“Now we’d better go to bed; I must be up bright and early in the morning. We’ll engage a room before I go to work.”

There was no difficulty about rising early. It is one of the rules of the Lodging House for the boys to rise at six o’clock, and after a frugal breakfast of coffee and rolls they are expected to go out to their business whatever it may be. Mike and Rodney dispensed with the regulation breakfast and went out to a restaurant on Park Row where they fared better.

“Now where shall we go for a room?” asked Rodney.

“There’s a feller I know has a good room on Bleecker Street,” said Mike.

“How far is that?”

“A little more’n a mile.”

“All right! Let us go and see.”

Bleecker Street once stood in better repute than at present. It is said that A. T. Stewart once made his home there. Now it is given over to shops and cheap lodging houses.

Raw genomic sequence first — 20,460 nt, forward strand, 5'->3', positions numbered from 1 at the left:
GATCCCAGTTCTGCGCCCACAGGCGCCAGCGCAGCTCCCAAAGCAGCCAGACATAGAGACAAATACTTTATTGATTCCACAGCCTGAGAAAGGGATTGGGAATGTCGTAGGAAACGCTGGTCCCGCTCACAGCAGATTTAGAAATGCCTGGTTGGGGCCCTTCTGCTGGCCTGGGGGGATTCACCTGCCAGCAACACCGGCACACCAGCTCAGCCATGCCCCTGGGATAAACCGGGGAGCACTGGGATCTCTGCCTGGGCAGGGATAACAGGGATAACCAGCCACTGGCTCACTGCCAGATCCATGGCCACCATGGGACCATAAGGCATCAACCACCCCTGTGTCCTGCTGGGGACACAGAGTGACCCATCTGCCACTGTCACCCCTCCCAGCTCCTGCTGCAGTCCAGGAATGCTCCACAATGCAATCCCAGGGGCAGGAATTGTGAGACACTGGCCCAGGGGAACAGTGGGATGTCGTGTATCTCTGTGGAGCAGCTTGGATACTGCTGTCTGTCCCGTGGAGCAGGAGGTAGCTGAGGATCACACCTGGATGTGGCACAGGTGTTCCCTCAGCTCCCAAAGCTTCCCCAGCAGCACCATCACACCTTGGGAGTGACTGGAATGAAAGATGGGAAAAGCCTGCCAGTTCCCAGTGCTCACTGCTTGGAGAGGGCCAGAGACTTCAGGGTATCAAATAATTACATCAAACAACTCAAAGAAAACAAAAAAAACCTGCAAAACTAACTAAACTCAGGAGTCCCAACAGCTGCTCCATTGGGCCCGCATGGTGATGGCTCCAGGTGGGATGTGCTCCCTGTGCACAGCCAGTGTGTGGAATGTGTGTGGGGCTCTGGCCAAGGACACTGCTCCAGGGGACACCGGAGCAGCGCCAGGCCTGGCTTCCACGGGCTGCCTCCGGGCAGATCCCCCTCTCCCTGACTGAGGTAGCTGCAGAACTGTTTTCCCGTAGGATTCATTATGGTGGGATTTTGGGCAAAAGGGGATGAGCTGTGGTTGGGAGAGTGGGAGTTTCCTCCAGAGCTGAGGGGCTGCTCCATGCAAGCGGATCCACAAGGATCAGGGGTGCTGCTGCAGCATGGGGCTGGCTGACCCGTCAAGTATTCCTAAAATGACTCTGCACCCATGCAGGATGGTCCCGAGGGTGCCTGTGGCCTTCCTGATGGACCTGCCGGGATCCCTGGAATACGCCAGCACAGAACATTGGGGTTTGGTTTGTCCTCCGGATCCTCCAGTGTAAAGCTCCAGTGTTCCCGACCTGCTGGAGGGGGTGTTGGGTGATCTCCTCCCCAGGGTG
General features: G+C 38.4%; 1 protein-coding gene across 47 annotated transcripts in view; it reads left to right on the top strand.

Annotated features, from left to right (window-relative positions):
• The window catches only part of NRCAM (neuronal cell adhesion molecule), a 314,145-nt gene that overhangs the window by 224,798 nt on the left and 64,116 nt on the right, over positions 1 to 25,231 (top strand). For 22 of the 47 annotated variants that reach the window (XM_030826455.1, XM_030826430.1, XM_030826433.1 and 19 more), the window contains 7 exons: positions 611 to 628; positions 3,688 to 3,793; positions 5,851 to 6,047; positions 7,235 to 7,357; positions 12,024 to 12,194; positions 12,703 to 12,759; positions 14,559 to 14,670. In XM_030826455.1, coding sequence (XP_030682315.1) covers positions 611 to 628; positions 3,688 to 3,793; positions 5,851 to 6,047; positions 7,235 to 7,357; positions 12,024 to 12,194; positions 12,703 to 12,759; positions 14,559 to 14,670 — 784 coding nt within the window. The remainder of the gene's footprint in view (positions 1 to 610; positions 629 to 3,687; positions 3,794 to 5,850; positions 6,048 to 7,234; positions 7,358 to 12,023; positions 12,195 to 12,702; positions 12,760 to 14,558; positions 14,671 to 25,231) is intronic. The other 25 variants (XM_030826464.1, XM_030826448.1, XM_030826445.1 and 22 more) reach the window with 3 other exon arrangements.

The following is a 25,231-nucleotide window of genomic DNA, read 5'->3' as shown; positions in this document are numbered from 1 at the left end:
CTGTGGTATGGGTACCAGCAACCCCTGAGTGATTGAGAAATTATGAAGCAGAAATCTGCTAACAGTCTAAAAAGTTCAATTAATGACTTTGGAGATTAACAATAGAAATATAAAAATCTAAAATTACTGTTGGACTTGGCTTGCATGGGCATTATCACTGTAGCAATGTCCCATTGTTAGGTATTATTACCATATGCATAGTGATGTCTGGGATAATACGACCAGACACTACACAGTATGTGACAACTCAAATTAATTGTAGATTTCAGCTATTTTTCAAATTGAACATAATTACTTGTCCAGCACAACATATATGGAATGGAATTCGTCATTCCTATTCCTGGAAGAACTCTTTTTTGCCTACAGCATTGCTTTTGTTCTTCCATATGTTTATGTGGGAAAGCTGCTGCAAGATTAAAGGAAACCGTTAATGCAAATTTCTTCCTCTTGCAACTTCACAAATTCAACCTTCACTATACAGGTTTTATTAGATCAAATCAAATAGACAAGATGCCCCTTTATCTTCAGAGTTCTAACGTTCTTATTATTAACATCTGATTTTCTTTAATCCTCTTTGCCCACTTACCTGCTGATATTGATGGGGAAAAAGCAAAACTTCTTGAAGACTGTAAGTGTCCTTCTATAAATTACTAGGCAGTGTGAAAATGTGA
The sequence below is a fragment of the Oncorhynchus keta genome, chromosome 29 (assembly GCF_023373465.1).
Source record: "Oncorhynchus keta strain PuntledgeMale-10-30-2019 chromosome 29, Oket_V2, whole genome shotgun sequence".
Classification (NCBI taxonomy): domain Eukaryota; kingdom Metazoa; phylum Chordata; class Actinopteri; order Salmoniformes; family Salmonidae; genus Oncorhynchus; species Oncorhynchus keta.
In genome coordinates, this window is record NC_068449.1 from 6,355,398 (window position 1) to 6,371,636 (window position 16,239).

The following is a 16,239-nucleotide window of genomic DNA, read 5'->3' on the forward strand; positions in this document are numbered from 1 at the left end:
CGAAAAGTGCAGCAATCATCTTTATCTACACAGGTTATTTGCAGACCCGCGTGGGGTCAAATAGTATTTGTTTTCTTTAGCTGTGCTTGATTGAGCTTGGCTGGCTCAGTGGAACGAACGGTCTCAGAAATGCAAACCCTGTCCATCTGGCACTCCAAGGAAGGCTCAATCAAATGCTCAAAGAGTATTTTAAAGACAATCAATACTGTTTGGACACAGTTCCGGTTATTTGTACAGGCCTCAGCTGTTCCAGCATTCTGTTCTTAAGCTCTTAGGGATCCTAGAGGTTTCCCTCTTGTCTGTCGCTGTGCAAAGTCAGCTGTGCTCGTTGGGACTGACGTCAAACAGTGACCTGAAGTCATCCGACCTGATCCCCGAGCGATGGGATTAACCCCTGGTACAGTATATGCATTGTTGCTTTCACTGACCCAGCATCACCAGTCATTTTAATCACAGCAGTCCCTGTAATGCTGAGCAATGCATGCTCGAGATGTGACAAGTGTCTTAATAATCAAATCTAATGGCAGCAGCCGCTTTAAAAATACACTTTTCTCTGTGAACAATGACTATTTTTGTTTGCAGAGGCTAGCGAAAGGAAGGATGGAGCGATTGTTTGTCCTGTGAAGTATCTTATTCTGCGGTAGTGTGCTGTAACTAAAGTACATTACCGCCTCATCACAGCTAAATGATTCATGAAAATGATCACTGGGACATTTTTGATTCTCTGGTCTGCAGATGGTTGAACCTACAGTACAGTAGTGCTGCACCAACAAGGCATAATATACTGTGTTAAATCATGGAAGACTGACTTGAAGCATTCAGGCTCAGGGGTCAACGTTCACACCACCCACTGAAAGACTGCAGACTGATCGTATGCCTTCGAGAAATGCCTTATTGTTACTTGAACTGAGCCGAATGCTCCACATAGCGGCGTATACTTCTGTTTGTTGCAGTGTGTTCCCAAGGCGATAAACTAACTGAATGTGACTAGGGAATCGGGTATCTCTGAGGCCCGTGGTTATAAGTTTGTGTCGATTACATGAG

Finally the boys found a room decently fumished, about ten feet square, of which the rental was two dollars and a half per week. Mike succeeded in beating down the lodging house keeper to two dollars, and at that figure they engaged it.

“When will you come?” asked Mrs. McCarty.

“Right off,” said Mike.

“I’ll need a little time to put it in order.”

“Me and my partner will be at our business till six o’clock,” returned Mike.

“You can send in your trunks during the day if you like.”

“My trunk is at the Windsor Hotel,” said Mike. “I’ve lent it to a friend for a few days.”

Mrs. McCarty looked at Mike with a puzzled expression. She was one of those women who are slow to comprehend a joke, and she could not quite make it seem natural that her new lodger, who was in rather neglige costume, should be a guest at a fashionable hotel.